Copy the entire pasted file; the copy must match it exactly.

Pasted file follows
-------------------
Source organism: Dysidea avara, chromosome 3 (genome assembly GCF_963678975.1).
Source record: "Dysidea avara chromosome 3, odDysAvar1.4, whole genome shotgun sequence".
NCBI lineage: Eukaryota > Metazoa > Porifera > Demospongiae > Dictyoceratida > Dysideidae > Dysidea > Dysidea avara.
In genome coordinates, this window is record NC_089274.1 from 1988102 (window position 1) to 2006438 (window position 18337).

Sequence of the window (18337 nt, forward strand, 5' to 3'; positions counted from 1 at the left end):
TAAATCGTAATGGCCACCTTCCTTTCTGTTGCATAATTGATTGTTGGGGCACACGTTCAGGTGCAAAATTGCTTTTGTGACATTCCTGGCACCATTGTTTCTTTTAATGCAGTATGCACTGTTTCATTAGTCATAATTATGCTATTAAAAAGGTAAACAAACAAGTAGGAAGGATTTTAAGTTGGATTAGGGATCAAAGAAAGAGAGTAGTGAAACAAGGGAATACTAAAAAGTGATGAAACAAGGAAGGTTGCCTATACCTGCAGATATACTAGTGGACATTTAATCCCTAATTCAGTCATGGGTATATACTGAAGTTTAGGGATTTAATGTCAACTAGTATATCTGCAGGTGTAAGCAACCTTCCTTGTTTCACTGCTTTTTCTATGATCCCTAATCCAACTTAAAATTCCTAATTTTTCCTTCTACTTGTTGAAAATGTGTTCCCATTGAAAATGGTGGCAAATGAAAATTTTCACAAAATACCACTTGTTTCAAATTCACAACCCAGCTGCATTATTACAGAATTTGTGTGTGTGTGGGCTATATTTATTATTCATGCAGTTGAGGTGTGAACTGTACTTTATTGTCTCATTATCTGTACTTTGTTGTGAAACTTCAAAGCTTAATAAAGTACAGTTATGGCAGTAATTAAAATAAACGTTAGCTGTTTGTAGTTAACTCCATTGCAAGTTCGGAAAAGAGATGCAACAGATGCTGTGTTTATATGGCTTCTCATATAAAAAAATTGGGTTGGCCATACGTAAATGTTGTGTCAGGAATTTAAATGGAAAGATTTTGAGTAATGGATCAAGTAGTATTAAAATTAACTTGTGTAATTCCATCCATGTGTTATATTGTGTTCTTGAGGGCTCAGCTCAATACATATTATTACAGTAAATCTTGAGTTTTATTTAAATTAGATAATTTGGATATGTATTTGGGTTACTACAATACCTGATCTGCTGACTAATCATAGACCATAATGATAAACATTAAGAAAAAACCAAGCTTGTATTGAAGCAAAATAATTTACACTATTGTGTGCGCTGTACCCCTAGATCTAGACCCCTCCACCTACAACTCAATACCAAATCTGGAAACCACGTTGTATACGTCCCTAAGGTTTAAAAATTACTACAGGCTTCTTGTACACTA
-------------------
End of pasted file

Source organism: Dysidea avara, chromosome 3 (genome assembly GCF_963678975.1).
Source record: "Dysidea avara chromosome 3, odDysAvar1.4, whole genome shotgun sequence".
NCBI lineage: Eukaryota > Metazoa > Porifera > Demospongiae > Dictyoceratida > Dysideidae > Dysidea > Dysidea avara.
In genome coordinates, this window is record NC_089274.1 from 1988102 (window position 1) to 2006438 (window position 18337).

Sequence of the window (18337 nt, forward strand, 5' to 3'; positions counted from 1 at the left end):
TAAATCGTAATGGCCACCTTCCTTTCTGTTGCATAATTGATTGTTGGGGCACACGTTCAGGTGCAAAATTGCTTTTGTGACATTCCTGGCACCATTGTTTCTTTTAATGCAGTATGCACTGTTTCATTAGTCATAATTATGCTATTAAAAAGGTAAACAAACAAGTAGGAAGGATTTTAAGTTGGATTAGGGATCAAAGAAAGAGAGTAGTGAAACAAGGGAATACTAAAAAGTGATGAAACAAGGAAGGTTGCCTATACCTGCAGATATACTAGTGGACATTTAATCCCTAATTCAGTCATGGGTATATACTGAAGTTTAGGGATTTAATGTCAACTAGTATATCTGCAGGTGTAAGCAACCTTCCTTGTTTCACTGCTTTTTCTATGATCCCTAATCCAACTTAAAATTCCTAATTTTTCCTTCTACTTGTTGAAAATGTGTTCCCATTGAAAATGGTGGCAAATGAAAATTTTCACAAAATACCACTTGTTTCAAATTCACAACCCAGCTGCATTATTACAGAATTTGTGTGTGTGTGGGCTATATTTATTATTCATGCAGTTGAGGTGTGAACTGTACTTTATTGTCTCATTATCTGTACTTTGTTGTGAAACTTCAAAGCTTAATAAAGTACAGTTATGGCAGTAATTAAAATAAACGTTAGCTGTTTGTAGTTAACTCCATTGCAAGTTCGGAAAAGAGATGCAACAGATGCTGTGTTTATATGGCTTCTCATATAAAAAAATTGGGTTGGCCATACGTAAATGTTGTGTCAGGAATTTAAATGGAAAGATTTTGAGTAATGGATCAAGTAGTATTAAAATTAACTTGTGTAATTCCATCCATGTGTTATATTGTGTTCTTGAGGGCTCAGCTCAATACATATTATTACAGTAAATCTTGAGTTTTATTTAAATTAGATAATTTGGATATGTATTTGGGTTACTACAATACCTGATCTGCTGACTAATCATAGACCATAATGATAAACATTAAGAAAAAACCAAGCTTGTATTGAAGCAAAATAATTTACACTATTGTGTGCGCTGTACCCCTAGATCTAGACCCCTCCACCTACAACTCAATACCAAATCTGGAAACCACGTTGTATACGTCCCTAAGGTTTAAAAATTACTACAGGCTTCTTGTACACTA